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When sixteen-year-old Amal decides to wear the hijab full-time, her entire world changes, all because of a piece of cloth ... Sixteen-year-old Amal makes the decision to start wearing the hijab full- time and everyone has a reaction. Her parents, her teachers, her friends, people on the street. But she stands by her decision to embrace her faith and all that it is, even if it does make her a little different from everyone else. Can she handle the taunts of "towel head," the prejudice of her classmates, and still attract the cutest boy in school? Brilliantly funny and poignant, Randa Abdel-Fattah's debut novel will strike a chord in all teenage readers, no matter what their beliefs.
Lara Zany is known throughout the school yard as the Friendship Matchmaker-kids call on her expertise and follow her hard-and-fast rules to find best friendships. Lara's documented everything from friendship categories (the BOBF, or Bus Only Best Friend; the TL, or Total Loner; the LBC, or Loner By Choice) to strategies (BJF, or the Bungee Jump Friend; FTFP, or Field Trip Faux Pas). But when new kid in school Emily Wong questions Lara's methods, the two decide to compete by each finding a TL a best friend. But Lara, an LBC, doesn't bank on finding her own best friendship in the most unlikely of places. ... In the tradition of Clueless, this reimagining of Jane Austen's Emma for middle school readers is a funny and heartwarming story of celebrating individuality and finding acceptance.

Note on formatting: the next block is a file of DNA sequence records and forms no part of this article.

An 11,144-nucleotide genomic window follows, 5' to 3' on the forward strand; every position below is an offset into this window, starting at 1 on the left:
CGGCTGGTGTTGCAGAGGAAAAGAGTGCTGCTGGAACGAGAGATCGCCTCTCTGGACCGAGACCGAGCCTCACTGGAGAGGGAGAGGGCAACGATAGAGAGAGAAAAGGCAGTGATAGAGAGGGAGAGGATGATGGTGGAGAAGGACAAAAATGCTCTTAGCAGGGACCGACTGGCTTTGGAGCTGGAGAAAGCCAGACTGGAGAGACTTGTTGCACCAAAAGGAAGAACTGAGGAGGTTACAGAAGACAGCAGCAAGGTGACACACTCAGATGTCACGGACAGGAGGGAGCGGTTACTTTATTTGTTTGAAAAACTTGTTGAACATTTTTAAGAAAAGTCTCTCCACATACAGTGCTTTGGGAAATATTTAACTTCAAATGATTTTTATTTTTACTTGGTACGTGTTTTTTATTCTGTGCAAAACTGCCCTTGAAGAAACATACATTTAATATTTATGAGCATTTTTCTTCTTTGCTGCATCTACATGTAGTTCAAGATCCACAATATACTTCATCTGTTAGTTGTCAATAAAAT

Randa Abdel-Fattah's new novel about about finding your place in life . . . and learning to accept yourself and your culture. "At school I'm Aussie-blonde Jamie -- one of the crowd. At home I'm Muslim Jamilah -- driven mad by my Stone Age dad. I should win an Oscar for my acting skills. But I can't keep it up for much longer..." Jamie just wants to fit in. She doesn't want to be seen as a stereotypical Muslim girl, so she does everything possible to hide that part of herself. Even if it means pushing her friends away because she's afraid to let them know her dad forbids her from hanging out with boys or that she secretly loves to play the darabuka (Arabic drums).